Clinton's rural co-chair is corporate ag advocate

The Des Moines Register reported on Saturday that some family farmers and sustainable agriculture advocates are upset about Hillary Clinton's choice of Joy Philippi to co-chair "Rural Americans for Hillary."

Clinton has talked about more regulations of confined animal feeding operations (CAFOs), but  

Philippi is a recent past president of the National Pork Producers Council.

"That's the poster organization for corporate agriculture," said [family farmer Garry] Klicker, who owns about 120 acres in rural Bloomfield and raises about 130 cows and calves.

Klicker said that because Clinton picked Philippi, he doesn't believe the candidate when she says she will champion small farms if she is elected president.

"I'm just very disappointed that Hillary would turn her back on us like this," said Klicker, who said he is unsure whom he will caucus for but is leaning toward Democrat Joe Biden. "She says she'll do one thing, yet when you surround yourself with people who are against the rest of us, we can't expect anything good to happen on family farm issues."

I know some Hillary supporters believe that she is just campaigning as a moderate and would govern as a true progressive. Stories like this are why I have a lot of trouble believing that. Corporate ag interests have too much power, and I can't see Hillary taking them on.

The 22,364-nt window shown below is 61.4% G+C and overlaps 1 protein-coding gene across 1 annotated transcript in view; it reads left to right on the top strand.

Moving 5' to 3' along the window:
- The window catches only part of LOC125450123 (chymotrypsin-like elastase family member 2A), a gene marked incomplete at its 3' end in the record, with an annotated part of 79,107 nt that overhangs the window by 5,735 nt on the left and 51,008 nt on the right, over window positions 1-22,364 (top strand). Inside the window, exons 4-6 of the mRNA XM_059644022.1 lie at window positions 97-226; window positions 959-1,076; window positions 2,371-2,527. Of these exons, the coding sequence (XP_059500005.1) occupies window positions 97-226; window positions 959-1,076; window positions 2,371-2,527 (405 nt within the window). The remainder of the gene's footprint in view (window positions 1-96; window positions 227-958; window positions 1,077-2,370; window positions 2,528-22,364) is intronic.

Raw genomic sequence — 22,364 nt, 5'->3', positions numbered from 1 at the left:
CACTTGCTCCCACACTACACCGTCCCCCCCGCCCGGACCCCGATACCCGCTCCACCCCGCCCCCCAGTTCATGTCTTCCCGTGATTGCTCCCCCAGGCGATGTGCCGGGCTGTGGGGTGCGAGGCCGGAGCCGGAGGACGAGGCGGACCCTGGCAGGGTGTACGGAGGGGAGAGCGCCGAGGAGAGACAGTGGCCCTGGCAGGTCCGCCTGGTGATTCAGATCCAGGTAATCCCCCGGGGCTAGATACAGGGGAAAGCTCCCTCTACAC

• This is a devastating article for Clinton, it could affect the race as it exposes her hidden agenda

    Let's not forget that Hillary was on the WAL-MART Board of Directors for 6 years and never tried to rectify or ask about the company's despicable labor or out-sourcing practices.

    I think this part of the article is particularly damaging to Clinton's chances for first place, and second choice cross-overs:

    The pork producers council has lobbied against some environmental standards for the hog industry. Its members have fought what's known as local control, which would give local authorities control over where livestock facility construction, how owners must control odor, or where or how they dispose of bi-products.

    That"s the opposite of Clinton's stance. Clinton has called for tightening control over confined-animal feeding operations, known as CAFOs, and says she supports local local control over CAFO siting decisions. She has said she would seek more federal government control over air and water pollution from corporate factory farms.

    Iowa Citizens for Community Improvement, which advocates for small farmers, also questions Clinton's choice to pick Philippi, who was the mouthpiece for the hog factory industry during her time as National Pork Producers Council president.

    Independent, sustainable hog farmers know NPPC does not stand up for their interests, said Lisa Whelan of the community improvement organization.

    When Philippi was asked Thursday if she is personally opposed to local control efforts and government regulations of CAFOs, she said: "That's the opinion of some. I think that"s probably one of the misconceptions  I don't mean to avoid your answer, but I don't want something that's going to be adversarial for the campaign."